Maureen is an overseer of the Museum of Fine Arts, Boston, and a former long-term trustee of the New York Medical College.

Joe and his wife are a Knight and a Dame of the Sovereign Military Order of Malta and
of the Papal Order of Saint Sylvester.

JUDY ROBERTS is a Legatus magazine staff writer

Life priorities must emphasize time itself

Prioritizing time is critical. Time cannot be recovered. Once it is gone, it is gone forever.

Steve Wood

Before I converted to Catholicism, I was an Evangelical pastor serving in Southwest Florida. Living in a community with a high percentage of retirees offered me opportunities to hear the life stories of the elderly members of my congregation.

One unforgettable afternoon, a retired executive shared his work and family life story with me. In less than three minutes, he told me about the high-level position he achieved with General Electric. For the rest of a very long story, he told me all the details about his children and grandchildren. It became obvious that nearing the final chapters of life brought with it a clear vision of life and family priorities that are often obscured during our working years.

How can we gain wisdom for priorities before nearing the end of our lives? One way is to hear the shocking news that you are facing a life-threatening illness. A prime example is how a cancer diagnosis affected Alexander Solzhenitsyn.

“Then came exile, and right at the beginning of my exile, cancer … it looked very much as though I had only a few months to live. All that I had memorized in the camps ran the risk of extinction together with the head that held it. This was a dreadful moment in my life.

“I did not die, however. With a hopelessly neglected and acutely malignant tumor, this was a divine miracle. Since then, all the life that has been given back to me has not been mine in the full sense: it is built around a purpose …”

Obviously, we want a way to discover a purpose-centered life without facing terminal cancer. Yet without some intrusion, interruption or input, the human condition tempts all of us to easily lose sight of the things that matter most.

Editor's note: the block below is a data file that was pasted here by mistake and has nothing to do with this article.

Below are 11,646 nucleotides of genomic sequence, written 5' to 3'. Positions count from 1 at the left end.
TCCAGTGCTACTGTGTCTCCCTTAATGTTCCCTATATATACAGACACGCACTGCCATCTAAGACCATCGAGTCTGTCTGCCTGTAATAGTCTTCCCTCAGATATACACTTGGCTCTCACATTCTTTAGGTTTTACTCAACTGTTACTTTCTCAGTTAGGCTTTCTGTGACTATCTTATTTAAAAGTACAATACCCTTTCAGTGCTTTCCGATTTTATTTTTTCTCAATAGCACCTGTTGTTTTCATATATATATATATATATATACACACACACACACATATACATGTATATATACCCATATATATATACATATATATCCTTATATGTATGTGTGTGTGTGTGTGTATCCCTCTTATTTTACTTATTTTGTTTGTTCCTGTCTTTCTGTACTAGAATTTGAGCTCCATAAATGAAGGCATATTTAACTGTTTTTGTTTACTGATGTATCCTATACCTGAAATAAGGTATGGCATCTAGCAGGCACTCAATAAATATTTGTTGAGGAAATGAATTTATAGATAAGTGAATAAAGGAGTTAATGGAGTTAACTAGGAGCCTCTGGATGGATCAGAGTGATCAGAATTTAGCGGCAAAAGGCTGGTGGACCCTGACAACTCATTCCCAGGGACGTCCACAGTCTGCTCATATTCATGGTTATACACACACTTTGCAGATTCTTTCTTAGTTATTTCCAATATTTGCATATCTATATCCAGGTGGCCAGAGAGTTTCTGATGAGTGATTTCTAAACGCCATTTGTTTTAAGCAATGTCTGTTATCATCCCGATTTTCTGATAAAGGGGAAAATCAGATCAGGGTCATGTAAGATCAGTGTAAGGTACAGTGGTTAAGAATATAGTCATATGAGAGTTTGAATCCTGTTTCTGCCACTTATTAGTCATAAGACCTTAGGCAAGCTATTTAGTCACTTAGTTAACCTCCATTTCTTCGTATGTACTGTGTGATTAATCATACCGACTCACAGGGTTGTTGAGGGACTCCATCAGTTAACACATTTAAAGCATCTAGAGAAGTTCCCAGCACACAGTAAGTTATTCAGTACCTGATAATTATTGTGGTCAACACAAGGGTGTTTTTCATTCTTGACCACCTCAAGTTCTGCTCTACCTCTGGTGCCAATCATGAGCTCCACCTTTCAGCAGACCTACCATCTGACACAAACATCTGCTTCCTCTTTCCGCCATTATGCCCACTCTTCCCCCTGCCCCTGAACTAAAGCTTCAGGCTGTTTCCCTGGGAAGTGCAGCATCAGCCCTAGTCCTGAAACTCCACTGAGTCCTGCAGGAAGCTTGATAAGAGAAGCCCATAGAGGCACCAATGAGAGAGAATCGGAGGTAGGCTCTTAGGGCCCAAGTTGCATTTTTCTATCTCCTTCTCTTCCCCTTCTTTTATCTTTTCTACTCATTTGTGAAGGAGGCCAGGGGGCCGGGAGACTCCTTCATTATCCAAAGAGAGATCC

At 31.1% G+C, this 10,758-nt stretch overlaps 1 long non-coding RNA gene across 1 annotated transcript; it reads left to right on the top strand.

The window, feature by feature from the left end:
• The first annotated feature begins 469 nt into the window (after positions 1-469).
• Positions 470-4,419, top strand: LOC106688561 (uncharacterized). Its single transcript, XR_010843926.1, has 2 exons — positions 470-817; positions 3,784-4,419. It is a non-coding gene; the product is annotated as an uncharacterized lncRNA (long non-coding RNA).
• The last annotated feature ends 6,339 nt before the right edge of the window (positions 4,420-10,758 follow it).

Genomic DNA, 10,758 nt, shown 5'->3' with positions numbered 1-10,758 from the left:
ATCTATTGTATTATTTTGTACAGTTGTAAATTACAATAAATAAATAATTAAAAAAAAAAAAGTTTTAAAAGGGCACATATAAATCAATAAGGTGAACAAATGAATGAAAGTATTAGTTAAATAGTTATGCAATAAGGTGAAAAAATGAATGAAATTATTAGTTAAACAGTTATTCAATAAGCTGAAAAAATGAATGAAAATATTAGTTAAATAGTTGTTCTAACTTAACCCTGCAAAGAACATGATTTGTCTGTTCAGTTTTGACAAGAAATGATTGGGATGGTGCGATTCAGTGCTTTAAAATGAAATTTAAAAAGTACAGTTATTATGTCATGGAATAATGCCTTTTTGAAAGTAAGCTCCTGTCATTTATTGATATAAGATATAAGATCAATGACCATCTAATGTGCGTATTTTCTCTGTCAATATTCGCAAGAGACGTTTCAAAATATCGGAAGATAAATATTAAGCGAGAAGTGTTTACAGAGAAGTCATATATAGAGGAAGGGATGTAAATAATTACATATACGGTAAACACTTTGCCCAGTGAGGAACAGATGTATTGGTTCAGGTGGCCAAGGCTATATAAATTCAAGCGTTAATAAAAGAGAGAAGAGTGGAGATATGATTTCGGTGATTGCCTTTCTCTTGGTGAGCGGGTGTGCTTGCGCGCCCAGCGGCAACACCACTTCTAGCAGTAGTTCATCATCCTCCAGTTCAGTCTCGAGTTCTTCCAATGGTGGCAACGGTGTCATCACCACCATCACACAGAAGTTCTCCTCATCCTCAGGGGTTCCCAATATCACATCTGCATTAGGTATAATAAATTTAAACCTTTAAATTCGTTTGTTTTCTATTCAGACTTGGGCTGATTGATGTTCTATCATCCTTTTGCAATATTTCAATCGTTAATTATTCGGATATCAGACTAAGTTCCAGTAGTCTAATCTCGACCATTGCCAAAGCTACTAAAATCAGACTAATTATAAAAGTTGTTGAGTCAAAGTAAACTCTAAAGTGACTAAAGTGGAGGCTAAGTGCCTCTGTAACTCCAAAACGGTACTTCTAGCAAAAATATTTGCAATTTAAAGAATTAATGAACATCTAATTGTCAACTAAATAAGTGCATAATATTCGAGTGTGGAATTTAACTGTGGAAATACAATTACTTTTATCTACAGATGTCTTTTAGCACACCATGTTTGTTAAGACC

There is a neglected method for gaining wisdom regarding time and life priorities, namely prayer. We need to regularly ask God to place his priorities in our hearts. My favorite priorities prayer is from Psalm 90 (the bolded words)

“The years of our life are threescore and ten, or even by reason of strength fourscore; yet their span is but toil and trouble; they are soon gone, and we fly away… So teach us to number our days that we may get a heart of wisdom” (verses 10 & 12).

As you begin praying for wisdom for priorities, don’t be surprised to discover that your family life takes on an increasing precedence over the endless stream of seemingly urgent things.

One important practical step is making a priority of having a family meal at least once a day, especially the evening meal. A survey of teens showed that high school students who seldom (or never) eat dinner together with their families are almost four times as likely to engage in premarital intercourse and half as likely to spend time studying than those teens who regularly eat dinner with their families. The National Center on Addiction and Substance Abuse at Columbia University reports that teens who regularly eat dinner with their family and attend church with their parents are less likely to use drugs.

The benefits stemming from restoring marriage and family priorities will have beneficial effects beyond the family circle. The Old Testament prophet Malachi described the familial, social, and religious deterioration taking place in his day. He warned that a “great and terrible” day of judgment was coming upon the land. In his mercy, God offers a family-based blueprint for restoring the crumbling culture and averting his wrath. “And he will turn the hearts of the fathers to their children and the hearts of children to their fathers, lest I come and smite the land with a curse” (Malachi 4:6).

As fathers (and mothers) turn their hearts to their children, children return to the faith and values of their parents. Spiritual restoration of the family, church, and culture is the result.

Portions of this article take from Christian Fatherhood by Stephen Wood and James Burnham.

STEVE WOOD is founder of St. Joseph’s Covenant Keepers, and reaches large audiences through his TV/radio programs “Faith &Family” and “Luke 21 Radio.”  Former host of EWTN’s “The Carpenter Shop” and author of several books including Christian Fatherhood and Legacy: A Father’s Handbook for Raising Godly Children. Married 38 years, he and wife Karen, have eight children and nine grandchildren. www.dads.org